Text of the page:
Groundbreaking recommendations calling on government, educators, and business' to develop comprehensive strategies to use video games to strengthen U.S. education and workforce training will be released at a press briefing today, the Federation of American Scientists (FAS) and Entertainment Software Association (ESA) announced.
The action plan identifies steps that the federal government, industry and education community can take to develop a comprehensive strategy to take advantage of the features of video games to address the increasing demand for high quality education and training, and commercialize educational games to help students and workers attain globally competitive skills in demand by employers.
"Many recent reports warning about declining U.S. competitiveness point to an urgent need to improve workforce skills and our system of education," said Henry Kelly, FAS President. "Video games are engaging and can teach higher order skills, and they are especially attractive to today's young digital natives who have grown up with digital technology. This plan outlines concrete actions we can take to put powerful tools for teaching and learning in the hands of educators and students at a time when the need for education improvement is great."
America's position in the world is increasingly dependent on its standing in the technological field. Summit participants agreed that features of video and computer games can make learning more effective and accessible by teaching players higher-order learning skills such as strategic thinking, interpretative analysis, problem solving, plan formulation and execution, and adaptation to rapid change – all skills very much in demand from present day employers.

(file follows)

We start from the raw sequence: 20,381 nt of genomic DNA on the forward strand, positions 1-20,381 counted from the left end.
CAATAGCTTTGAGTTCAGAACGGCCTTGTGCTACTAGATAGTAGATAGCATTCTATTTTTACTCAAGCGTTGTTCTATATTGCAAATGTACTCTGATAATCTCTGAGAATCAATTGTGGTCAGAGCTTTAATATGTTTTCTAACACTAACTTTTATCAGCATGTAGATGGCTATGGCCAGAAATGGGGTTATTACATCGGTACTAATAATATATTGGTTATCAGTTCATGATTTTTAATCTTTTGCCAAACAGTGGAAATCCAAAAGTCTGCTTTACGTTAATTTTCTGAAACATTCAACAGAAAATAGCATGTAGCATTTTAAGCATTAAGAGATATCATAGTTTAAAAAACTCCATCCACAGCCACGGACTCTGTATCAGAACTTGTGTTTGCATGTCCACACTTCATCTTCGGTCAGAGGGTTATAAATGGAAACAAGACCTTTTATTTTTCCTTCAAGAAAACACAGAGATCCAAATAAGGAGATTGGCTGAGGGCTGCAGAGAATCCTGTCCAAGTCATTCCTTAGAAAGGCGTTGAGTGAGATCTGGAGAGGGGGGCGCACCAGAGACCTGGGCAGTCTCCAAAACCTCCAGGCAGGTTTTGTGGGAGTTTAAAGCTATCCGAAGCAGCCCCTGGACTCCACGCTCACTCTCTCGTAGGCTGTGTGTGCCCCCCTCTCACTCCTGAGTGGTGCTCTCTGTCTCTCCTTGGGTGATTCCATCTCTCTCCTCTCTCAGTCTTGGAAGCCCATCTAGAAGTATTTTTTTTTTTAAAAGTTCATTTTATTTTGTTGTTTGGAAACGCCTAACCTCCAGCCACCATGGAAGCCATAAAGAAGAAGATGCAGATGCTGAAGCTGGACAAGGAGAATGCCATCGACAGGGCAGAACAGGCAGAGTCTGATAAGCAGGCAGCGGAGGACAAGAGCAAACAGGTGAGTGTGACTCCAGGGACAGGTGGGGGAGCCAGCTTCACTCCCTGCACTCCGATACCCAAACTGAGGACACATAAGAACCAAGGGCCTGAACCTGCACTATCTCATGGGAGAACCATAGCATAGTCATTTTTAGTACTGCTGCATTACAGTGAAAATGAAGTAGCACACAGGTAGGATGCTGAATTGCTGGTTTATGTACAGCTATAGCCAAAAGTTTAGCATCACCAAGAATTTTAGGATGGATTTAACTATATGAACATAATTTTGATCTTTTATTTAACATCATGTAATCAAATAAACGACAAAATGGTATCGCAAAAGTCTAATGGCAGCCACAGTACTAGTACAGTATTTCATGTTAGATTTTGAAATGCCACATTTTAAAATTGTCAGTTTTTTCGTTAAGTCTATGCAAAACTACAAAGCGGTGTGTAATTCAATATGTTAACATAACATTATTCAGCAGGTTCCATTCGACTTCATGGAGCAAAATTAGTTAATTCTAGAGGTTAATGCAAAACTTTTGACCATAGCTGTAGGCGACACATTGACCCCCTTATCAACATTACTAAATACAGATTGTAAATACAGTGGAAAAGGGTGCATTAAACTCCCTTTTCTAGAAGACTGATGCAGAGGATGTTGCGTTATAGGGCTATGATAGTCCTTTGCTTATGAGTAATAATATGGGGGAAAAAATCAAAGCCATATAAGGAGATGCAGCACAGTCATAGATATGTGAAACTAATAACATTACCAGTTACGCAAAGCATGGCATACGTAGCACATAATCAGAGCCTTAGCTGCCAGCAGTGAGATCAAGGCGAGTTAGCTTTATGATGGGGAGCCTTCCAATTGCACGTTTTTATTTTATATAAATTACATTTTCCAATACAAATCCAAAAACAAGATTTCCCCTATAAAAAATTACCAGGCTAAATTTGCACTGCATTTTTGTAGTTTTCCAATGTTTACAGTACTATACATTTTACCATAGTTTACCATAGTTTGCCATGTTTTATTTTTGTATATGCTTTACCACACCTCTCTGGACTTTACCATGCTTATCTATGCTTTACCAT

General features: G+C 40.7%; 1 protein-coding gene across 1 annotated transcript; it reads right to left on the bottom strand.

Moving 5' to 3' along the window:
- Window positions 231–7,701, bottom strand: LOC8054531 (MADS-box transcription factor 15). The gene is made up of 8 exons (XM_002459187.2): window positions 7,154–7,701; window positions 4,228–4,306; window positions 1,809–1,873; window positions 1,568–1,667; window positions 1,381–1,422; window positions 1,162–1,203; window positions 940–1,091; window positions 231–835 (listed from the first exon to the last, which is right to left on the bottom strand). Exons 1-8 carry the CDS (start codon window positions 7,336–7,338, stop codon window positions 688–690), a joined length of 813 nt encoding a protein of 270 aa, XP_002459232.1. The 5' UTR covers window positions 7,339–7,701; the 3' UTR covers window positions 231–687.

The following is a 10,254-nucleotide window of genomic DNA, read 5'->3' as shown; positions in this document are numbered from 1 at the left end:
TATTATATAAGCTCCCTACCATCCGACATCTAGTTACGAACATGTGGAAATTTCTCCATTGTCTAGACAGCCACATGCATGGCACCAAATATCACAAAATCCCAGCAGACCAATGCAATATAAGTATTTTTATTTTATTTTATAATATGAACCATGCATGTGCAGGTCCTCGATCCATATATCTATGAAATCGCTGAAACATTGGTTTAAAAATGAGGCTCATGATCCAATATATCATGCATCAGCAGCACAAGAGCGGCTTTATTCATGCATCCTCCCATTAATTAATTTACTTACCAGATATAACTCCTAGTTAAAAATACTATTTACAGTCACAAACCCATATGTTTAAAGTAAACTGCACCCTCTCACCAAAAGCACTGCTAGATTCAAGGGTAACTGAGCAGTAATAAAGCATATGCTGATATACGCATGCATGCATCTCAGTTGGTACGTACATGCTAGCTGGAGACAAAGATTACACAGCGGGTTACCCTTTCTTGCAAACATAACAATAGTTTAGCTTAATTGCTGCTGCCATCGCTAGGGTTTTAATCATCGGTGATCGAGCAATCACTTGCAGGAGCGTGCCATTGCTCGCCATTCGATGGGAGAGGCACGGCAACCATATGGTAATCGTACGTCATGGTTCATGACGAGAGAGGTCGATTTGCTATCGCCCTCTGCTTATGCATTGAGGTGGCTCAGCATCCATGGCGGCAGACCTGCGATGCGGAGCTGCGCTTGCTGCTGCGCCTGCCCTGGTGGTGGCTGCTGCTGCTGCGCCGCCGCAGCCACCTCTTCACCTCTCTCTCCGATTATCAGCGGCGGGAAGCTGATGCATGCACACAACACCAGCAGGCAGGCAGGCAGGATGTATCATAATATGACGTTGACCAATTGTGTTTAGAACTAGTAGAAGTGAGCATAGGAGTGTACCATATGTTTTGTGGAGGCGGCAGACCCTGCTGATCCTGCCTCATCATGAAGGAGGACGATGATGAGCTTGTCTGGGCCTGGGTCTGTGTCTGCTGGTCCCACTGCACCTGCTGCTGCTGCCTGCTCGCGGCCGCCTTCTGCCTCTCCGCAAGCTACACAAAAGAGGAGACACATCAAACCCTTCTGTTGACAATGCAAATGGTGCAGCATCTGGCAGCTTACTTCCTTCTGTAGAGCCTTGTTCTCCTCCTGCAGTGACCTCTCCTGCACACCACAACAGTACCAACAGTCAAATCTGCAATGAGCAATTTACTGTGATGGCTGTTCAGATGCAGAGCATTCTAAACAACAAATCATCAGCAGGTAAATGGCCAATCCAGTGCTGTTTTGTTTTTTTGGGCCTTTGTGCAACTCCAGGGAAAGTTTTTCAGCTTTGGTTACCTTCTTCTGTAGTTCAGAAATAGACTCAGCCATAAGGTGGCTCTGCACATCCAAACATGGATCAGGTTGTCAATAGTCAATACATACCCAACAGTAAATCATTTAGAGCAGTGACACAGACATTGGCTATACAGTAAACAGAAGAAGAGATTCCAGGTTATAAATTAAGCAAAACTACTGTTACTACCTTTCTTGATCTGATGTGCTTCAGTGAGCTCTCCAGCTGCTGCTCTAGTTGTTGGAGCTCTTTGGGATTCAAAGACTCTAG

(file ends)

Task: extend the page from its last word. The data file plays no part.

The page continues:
"These findings communicate what we in the video game industry have known for years – that video games can make a significant contribution to educating our kids, enriching learning, and to preparing the workforce required for the high tech digital economy of today and tomorrow," said Doug Lowenstein, president of the ESA, the trade group representing U.S. computer and video games. "Video games are more than just great entertainment, they're having a positive impact on kids and adults alike in fields from education to health care, from the military to the workplace. We are grateful to the Federation of American Scientists for conducting this important study and look forward to working with them to implement the recommendations."
The US spends about $700 billion on elementary through post-secondary education, and billions more on workforce training. Yet little is spent on R&D to improve the productivity and effectiveness of learning, and despite the potential of educational games, the digital technology has not been adopted by mainstream education or training industries. FAS calls for government research dollars to stimulate the experiments and developments needed to make breakthroughs in educational games and simulations, and to support meaningful evaluations of their efficacy.
The action plan is based on deliberations from the National Summit on Educational Games held on 25 October 2005 in Washington, D.C. The Summit brought together more than 100 experts to examine how to harness the power of video games for learning. Participants included executives from the video gaming industry and educational software publishers, researchers and experts on technology and pedagogy, game developers, representatives of user communities such as teachers and the U.S. military, R&D funders, and government policy makers. The Summit was sponsored by FAS, ESA, and the National Science Foundation. The report is believed to be the first time that U.S. business, education and government policy leaders have endorsed a comprehensive plan to address the future of American education and training.